Energy/shade screen systems are one of the most common conservation measures funded by federal and state grant programs. With a payback of two to four years, these systems provide a good return on the money invested. They are most common in gutter-connected greenhouses but can be installed in free-standing and hoophouses.
Screens Provide Insulation and Reduce Heat Loss Area
Energy/shade screen systems can provide 30 to 50% savings in heating costs. Often referred to as energy blankets, they save energy by reducing the heat loss surface area, providing an extra insulation barrier and trapping a layer of dead air on both sides of the screen material. If the material contains some aluminum, the infrared part of the heat within the greenhouse will be reflected back toward the plants reducing heat loss another few percent. The aluminum strips can also save energy in the summer by reflecting the incoming heat back out of the greenhouse reducing fan operation.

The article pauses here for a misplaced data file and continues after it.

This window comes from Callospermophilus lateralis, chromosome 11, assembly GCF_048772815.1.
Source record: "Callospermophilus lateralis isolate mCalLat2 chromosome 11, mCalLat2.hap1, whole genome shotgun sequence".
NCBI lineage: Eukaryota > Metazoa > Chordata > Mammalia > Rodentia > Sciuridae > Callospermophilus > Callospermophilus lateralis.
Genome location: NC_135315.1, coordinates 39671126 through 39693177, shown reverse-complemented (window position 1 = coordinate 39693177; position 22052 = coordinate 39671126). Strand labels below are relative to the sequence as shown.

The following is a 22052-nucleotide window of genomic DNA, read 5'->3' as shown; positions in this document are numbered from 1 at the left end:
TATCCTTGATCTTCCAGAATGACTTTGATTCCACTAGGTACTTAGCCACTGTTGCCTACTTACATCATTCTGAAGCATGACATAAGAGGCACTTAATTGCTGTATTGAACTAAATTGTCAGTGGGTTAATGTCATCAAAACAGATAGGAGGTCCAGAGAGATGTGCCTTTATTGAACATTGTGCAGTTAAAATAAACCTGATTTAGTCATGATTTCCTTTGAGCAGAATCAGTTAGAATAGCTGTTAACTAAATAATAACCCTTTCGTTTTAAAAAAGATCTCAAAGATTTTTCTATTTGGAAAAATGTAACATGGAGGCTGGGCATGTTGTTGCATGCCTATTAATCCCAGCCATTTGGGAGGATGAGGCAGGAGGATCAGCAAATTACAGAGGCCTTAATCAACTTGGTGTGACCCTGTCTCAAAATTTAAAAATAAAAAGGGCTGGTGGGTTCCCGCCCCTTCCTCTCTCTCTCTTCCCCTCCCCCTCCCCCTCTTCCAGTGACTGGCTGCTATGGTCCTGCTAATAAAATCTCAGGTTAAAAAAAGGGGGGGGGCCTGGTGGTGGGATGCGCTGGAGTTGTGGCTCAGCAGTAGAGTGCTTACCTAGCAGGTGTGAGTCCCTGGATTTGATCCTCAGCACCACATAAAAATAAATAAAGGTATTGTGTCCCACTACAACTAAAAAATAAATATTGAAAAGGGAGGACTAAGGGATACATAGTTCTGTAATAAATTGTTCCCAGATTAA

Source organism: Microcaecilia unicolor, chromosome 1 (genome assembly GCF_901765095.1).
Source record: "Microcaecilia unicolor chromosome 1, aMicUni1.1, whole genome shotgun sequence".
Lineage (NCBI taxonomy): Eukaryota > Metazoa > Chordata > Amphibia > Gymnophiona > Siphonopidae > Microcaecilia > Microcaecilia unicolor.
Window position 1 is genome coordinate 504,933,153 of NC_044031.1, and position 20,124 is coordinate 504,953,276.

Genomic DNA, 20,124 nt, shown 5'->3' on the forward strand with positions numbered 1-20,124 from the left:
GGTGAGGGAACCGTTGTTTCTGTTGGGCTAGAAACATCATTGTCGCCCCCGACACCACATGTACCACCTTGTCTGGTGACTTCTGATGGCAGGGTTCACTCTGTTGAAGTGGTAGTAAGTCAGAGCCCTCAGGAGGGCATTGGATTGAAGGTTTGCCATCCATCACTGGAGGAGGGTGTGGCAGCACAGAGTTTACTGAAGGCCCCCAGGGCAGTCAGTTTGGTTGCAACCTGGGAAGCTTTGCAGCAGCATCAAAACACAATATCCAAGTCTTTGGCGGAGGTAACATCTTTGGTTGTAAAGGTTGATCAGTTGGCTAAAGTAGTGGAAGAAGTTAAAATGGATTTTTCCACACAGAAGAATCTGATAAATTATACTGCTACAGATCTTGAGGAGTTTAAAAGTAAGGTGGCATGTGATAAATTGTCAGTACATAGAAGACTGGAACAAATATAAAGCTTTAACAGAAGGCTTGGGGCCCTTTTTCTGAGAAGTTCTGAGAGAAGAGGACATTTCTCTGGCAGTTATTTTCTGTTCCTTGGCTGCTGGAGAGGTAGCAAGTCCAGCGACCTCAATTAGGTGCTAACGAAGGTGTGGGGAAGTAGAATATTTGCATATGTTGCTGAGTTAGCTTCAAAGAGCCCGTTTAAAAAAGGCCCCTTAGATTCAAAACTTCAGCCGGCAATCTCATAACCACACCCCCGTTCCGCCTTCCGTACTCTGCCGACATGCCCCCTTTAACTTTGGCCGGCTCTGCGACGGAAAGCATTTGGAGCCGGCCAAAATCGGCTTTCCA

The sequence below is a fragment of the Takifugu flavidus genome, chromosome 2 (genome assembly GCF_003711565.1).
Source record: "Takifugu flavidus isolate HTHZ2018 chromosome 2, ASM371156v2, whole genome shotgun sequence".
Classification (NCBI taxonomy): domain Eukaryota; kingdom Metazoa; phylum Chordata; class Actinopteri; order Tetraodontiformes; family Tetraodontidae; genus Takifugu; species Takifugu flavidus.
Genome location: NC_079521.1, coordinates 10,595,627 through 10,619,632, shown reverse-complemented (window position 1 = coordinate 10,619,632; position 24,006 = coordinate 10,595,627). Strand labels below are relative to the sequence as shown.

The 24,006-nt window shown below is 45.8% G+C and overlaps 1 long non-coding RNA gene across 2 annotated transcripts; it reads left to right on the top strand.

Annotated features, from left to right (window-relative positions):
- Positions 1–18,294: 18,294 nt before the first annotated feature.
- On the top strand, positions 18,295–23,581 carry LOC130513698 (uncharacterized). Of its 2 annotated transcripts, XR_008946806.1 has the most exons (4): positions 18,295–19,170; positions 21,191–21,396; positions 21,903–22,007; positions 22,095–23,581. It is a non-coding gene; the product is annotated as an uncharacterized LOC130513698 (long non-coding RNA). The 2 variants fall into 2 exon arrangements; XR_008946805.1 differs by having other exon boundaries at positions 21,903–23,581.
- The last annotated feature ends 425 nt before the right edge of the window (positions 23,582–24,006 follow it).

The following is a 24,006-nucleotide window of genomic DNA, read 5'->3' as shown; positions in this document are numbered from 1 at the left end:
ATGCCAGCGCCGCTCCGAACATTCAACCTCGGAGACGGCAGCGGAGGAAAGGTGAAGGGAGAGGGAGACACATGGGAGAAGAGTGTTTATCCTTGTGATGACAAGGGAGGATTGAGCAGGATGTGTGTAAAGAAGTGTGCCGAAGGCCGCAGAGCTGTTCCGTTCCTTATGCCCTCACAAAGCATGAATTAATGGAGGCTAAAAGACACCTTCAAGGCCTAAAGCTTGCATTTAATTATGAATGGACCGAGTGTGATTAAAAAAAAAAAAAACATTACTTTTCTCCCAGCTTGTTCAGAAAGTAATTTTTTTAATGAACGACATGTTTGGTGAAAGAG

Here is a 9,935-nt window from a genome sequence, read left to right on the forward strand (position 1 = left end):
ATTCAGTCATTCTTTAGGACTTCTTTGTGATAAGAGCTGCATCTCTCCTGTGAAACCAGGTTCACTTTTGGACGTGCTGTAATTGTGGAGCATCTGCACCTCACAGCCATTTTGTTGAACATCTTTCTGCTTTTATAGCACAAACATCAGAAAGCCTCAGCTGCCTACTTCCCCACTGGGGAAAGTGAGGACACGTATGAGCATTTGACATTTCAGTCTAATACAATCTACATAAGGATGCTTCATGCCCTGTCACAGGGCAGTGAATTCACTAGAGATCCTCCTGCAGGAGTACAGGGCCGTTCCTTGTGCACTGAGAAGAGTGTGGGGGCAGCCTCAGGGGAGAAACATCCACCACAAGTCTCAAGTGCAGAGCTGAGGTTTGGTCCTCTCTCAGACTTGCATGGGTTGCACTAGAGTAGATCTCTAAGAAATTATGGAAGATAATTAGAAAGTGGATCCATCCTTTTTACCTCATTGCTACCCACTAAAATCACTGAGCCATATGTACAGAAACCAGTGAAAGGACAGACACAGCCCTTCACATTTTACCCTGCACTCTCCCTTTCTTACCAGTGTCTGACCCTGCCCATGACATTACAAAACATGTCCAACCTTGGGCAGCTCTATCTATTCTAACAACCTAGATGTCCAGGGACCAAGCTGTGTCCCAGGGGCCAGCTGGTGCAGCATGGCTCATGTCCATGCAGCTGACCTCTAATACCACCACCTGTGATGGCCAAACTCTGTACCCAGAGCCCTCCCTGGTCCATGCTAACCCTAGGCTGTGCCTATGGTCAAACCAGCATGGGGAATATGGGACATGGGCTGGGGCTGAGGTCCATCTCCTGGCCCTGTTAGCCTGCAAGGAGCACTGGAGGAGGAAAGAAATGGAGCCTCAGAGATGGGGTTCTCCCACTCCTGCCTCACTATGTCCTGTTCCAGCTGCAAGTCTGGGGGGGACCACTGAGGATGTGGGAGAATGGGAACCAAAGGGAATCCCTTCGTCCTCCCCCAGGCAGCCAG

An energy/shade screen is a mechanical system consisting of a drive motor, support cables, energy/shade material and controls. A gear motor is needed to power the drive system. One motor can handle up to an acre of screen.
Choosing the Best System
Gutter to gutter or side to side systems require less material but form a larger bundle in the storage position. They are easier to install as work is done at a lower height. With this system, equipment and plants cannot be supported from the lower truss cord.
Truss to truss systems are more common. They can be configured flat at the lower cord of the truss or formed into a slope-slope or slope-flat-slope shape to follow the roof of the greenhouse. The latter two may allow heating, lighting and watering equipment to remain in place without having to move it. Flat systems reduce the volume of greenhouse that has to be heated.